Based on the pioneering work of Marx, Nietzsche, and Freud in the nineteenth century, twentieth century thinkers like Claude Lévi-Strauss, Roland Barthes, Jacques Derrida, and Michel Foucault provided a theoretical basis for a backlash against traditional humanism. By arguing that psychological, social, and historical factors were the basis of a fragmented subjective identity, they undermined the traditional humanist idea, based on the Enlightenment refinement of the Cartesian cogito, of a unified rational subject with a core of humanity that transcended race, class, gender, society, culture, and history itself.
To be sure, I believe all of that French theoretical stuff that I just summarized ever so concisely in the preceding paragraph, as did Edward Said. But, as Said argues in Humanism and Democratic Criticism, we need not "see in humanism only the totalizing and essentializing trends" vitiated by postmodern critical theory, nor must we accept, along with postmodernism's critique of the Cartesian subject, "its dismissive attitudes to what Jean-Francois Lyotard famously called the grand narratives of enlightenment and emancipation" (Said, p. 10).
That's a really important argument Said is making; an argument, moreover, for why we do not have to choose between humanism and critical theory: why we do not have to leave the human condition at the door when we walk into a classroom informed by theoretically sophisticated notions of race, class, gender, sexuality, and the socially constructed, historically specific nature of individual identity. We do not have to choose, that is, between our individuality and our humanity.
Now, our students, by and large, don't know anything about any of this--nor do they necessarily need to. But what I am suggesting is that this history of antihumanism--in the wake of French critical theory, identity politics, and related social, cultural, and historical factors--is where that peculiar part of the Wikipedia definition of the human condition comes from, insisting that the human condition has nothing to do with race, class, gender, sexuality, nationality, immigration, or any of the other factors that define individual identity in our contemporary globalized (or, as Gayatri Chakrovorti Spivak would have us say, "planetary") world (see Chapter Three of Spivak's 2003 book, Death of a Discipline).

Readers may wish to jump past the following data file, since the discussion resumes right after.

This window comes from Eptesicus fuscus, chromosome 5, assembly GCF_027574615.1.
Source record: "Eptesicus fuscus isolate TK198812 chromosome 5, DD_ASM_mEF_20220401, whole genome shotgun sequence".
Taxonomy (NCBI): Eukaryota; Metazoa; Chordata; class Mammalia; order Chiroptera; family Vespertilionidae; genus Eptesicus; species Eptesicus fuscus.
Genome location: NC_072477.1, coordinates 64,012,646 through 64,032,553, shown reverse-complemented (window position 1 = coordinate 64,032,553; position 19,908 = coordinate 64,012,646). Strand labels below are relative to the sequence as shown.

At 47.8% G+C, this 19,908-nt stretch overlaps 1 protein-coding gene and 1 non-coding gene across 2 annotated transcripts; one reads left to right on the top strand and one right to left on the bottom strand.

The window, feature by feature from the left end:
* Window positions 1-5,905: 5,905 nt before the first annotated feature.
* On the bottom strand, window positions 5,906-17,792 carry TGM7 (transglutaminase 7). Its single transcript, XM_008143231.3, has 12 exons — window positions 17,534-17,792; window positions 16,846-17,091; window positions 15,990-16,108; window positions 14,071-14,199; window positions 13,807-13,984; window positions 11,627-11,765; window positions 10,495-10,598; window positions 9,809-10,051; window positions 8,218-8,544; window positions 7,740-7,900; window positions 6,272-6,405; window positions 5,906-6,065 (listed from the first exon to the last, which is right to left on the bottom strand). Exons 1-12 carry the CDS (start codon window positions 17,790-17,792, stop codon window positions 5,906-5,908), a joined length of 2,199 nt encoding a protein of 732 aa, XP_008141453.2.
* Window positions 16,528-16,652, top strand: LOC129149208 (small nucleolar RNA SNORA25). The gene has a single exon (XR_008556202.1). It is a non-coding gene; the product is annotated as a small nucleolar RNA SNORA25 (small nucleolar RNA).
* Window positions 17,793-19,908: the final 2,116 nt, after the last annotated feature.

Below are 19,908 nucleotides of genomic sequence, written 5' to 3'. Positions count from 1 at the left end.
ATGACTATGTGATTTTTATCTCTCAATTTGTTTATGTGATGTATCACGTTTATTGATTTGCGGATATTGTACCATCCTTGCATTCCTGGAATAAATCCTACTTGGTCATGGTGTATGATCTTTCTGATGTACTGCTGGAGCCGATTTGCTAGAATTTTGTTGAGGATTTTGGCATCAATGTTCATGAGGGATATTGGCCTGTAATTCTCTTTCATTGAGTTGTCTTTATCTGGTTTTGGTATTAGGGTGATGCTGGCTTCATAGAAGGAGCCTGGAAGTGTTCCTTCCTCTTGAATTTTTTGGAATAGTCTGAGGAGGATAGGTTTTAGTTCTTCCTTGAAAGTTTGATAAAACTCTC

But it's not just about a Wikipedia definition; it's about a reality: the reality that our students, by and large, no longer have a sense of humanism or the human condition, because those notions were no longer fashionable, or even theoretically admissible, not so much in the classrooms of today (where the right wing is mounting a vociferous if ungainly defense of many good old fashioned humanist values), but in the classrooms where today's English and Comparative Literature professors earned their own BA's and PhD's. Thus, if we are going to have a truly critical pedagogy, a transformative pedagogy, a "post-punk" pedagogy, as I have advocated in recent posts, we need to resume teaching our students about the human condition, and asking them to think about the texts they read in terms of what those texts teach them about the human condition, which is to say about themselves, because there is no conflict between their individuality and their humanity.
We need to bring the human condition back...we need to make the human condition sexy again...we need to...oh, I give up, you know where this is going!